IDEAS home Printed from
MyIDEAS: Login to save this paper or follow this series

Signaling in deterministic and stochastic settings

  • Jeitschko, Thomas D.
  • Normann, Hans-Theo

We contrast a standard deterministic signaling game with one where the signal-generating mechanism is stochastic. With stochastic signals a unique equilibrium emerges that involves separation and has intuitive comparative-static properties as the degree of signaling depends on the prior type distribution. With deterministic signals both pooling and separating configurations occur. Laboratory data support the theory: In the stochastic variant, there is more signaling behavior than with deterministic signals, and less frequent types distort their signals relatively more. Moreover, the degree of congruence between equilibrium and subject behavior is greater in stochastic settings compared to deterministic treatments.

If you experience problems downloading a file, check if you have the proper application to view it first. In case of further problems read the IDEAS help page. Note that these files are not on the IDEAS site. Please be patient as the files may be large.

File URL:
Download Restriction: no

Paper provided by Heinrich‐Heine‐Universität Düsseldorf, Düsseldorf Institute for Competition Economics (DICE) in its series DICE Discussion Papers with number 35.

in new window

Date of creation: 2011
Date of revision:
Handle: RePEc:zbw:dicedp:35
Contact details of provider: Postal: +49 211 81-13820
Phone: +49 211 81-15494
Fax: +49 211 81-15499
Web page:

More information through EDIRC

References listed on IDEAS
Please report citation or reference errors to , or , if you are the registered author of the cited work, log in to your RePEc Author Service profile, click on "citations" and make appropriate adjustments.:

as in new window
  1. Potters, J.J.M. & van Winden, F.A.A.M., 1996. "Comparative statics of a signaling game : An experimental study," Other publications TiSEM e6764809-6b65-4391-805c-9, Tilburg University, School of Economics and Management.
  2. Brandts, Jordi & Holt, Charles A, 1992. "An Experimental Test of Equilibrium Dominance in Signaling Games," American Economic Review, American Economic Association, vol. 82(5), pages 1350-65, December.
  3. Bagwell, Kyle & Riordan, Michael H, 1991. "High and Declining Prices Signal Product Quality," American Economic Review, American Economic Association, vol. 81(1), pages 224-39, March.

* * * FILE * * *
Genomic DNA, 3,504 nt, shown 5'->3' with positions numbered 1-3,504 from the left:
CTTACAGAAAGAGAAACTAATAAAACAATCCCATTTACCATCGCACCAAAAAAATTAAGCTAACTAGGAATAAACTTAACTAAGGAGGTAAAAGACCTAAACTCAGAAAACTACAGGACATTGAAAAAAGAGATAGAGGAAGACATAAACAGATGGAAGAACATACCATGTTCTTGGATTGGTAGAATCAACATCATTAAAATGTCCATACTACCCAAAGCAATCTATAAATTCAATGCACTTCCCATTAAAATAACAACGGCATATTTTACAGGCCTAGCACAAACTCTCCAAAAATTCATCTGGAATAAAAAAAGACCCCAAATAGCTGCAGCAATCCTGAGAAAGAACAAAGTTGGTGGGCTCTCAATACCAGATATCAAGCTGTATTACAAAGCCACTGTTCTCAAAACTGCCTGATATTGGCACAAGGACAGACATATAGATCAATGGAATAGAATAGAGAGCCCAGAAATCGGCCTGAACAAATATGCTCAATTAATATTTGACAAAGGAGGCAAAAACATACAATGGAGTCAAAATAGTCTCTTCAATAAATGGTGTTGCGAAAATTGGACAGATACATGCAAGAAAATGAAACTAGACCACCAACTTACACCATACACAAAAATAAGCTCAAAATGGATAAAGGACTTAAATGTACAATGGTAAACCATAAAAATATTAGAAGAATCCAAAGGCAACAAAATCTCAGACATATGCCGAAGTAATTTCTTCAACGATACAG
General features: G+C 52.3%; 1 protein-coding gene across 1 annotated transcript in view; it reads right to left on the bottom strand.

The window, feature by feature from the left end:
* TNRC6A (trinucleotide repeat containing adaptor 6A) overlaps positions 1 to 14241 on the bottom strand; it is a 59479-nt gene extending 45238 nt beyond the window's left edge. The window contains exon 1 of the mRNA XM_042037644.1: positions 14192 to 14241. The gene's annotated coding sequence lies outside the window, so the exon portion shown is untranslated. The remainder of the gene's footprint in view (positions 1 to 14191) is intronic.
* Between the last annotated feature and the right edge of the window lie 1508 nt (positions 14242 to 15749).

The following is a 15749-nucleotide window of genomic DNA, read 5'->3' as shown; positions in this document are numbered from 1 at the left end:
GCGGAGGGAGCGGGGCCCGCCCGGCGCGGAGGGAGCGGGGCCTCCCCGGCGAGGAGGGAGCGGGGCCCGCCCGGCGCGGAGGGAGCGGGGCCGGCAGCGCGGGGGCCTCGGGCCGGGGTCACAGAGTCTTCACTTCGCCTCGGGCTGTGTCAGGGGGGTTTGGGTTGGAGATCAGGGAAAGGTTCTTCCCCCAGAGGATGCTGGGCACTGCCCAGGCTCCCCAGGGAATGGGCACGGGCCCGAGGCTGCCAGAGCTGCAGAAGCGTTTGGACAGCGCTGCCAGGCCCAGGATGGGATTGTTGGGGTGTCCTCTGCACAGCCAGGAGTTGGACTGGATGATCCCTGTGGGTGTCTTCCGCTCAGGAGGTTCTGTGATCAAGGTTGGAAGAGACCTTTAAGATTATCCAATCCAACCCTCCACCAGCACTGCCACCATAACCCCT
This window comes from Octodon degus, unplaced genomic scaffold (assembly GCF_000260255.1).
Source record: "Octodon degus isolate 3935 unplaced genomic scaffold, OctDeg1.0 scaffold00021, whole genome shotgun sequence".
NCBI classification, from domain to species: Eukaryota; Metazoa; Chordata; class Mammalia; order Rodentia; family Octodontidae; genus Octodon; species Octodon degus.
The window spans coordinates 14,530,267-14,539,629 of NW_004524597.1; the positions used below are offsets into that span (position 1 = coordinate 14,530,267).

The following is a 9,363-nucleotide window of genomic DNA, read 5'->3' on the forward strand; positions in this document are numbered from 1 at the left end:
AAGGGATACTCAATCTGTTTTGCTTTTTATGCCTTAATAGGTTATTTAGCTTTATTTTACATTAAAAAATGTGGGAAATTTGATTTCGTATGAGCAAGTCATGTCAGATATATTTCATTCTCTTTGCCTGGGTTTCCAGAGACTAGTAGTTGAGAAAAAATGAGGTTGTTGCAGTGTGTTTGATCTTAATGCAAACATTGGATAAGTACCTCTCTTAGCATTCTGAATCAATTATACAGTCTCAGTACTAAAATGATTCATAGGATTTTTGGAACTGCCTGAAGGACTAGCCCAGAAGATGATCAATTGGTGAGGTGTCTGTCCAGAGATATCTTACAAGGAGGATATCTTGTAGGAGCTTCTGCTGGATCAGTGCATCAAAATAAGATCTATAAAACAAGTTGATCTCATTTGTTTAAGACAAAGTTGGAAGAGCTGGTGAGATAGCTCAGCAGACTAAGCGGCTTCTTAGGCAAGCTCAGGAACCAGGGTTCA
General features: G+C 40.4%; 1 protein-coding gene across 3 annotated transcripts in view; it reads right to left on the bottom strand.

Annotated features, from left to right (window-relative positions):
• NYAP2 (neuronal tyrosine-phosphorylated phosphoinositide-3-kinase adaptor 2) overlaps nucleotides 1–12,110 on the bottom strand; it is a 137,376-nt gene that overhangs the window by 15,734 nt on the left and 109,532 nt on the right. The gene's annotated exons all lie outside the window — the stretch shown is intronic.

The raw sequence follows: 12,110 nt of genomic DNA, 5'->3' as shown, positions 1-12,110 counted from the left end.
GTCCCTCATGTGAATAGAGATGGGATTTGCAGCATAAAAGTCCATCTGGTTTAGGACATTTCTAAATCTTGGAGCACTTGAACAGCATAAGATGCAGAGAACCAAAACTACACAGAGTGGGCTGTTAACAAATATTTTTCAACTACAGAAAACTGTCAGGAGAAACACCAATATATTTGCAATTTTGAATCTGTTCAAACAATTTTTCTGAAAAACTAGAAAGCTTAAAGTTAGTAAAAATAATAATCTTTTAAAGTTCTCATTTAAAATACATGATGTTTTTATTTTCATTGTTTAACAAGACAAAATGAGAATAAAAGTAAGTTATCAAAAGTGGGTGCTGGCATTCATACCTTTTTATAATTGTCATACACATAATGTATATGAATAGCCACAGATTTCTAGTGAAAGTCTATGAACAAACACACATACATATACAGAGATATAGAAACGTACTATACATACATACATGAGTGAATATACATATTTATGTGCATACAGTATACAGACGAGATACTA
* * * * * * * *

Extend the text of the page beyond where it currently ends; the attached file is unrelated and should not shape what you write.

4. David J. Cooper & Susan Garvin & John H. Kagel, 1997. "Signalling and Adaptive Learning in an Entry Limit Pricing Game," RAND Journal of Economics, The RAND Corporation, vol. 28(4), pages 662-683, Winter.
  5. Grossman, Sanford J. & Perry, Motty, 1986. "Perfect sequential equilibrium," Journal of Economic Theory, Elsevier, vol. 39(1), pages 97-119, June.
  6. Bradley Ruffle & Richard Sosis, 2003. "Religious ritual and cooperation: Testing for a relationship on israeli religious and secular kibbutzim," Artefactual Field Experiments 00103, The Field Experiments Website.
  7. In-Koo Cho & David M. Kreps, 1987. "Signaling Games and Stable Equilibria," The Quarterly Journal of Economics, Oxford University Press, vol. 102(2), pages 179-221.
  8. Orley Ashenfelter & Janet Currie & Henry S. Farber & Matthew Spiegel, 1990. "An Experimental Comparison of Dispute Rates in Alternative Arbitration Systems," NBER Working Papers 3417, National Bureau of Economic Research, Inc.
  9. Paul Milgrom & John Roberts, 1998. "Limit Pricing and Entry Under Incomplete Information: An Equilibrium Analysis," Levine's Working Paper Archive 245, David K. Levine.
  10. Kübler, Dorothea & Müller, Wieland & Normann, Hans-Theo, 2005. "Job Market Signaling and Screening: An Experimental Comparison," IZA Discussion Papers 1794, Institute for the Study of Labor (IZA).
  11. Miller, Ross M. & Plott, Charles R., . "Product Quality Signaling in Experimental Markets," Working Papers 447, California Institute of Technology, Division of the Humanities and Social Sciences.
  12. Mailath George J. & Okuno-Fujiwara Masahiro & Postlewaite Andrew, 1993. "Belief-Based Refinements in Signalling Games," Journal of Economic Theory, Elsevier, vol. 60(2), pages 241-276, August.
  13. Carlsson, Hans & Dasgupta, Sudipto, 1997. "Noise-Proof Equilibria in Two-Action Signaling Games," Journal of Economic Theory, Elsevier, vol. 77(2), pages 432-460, December.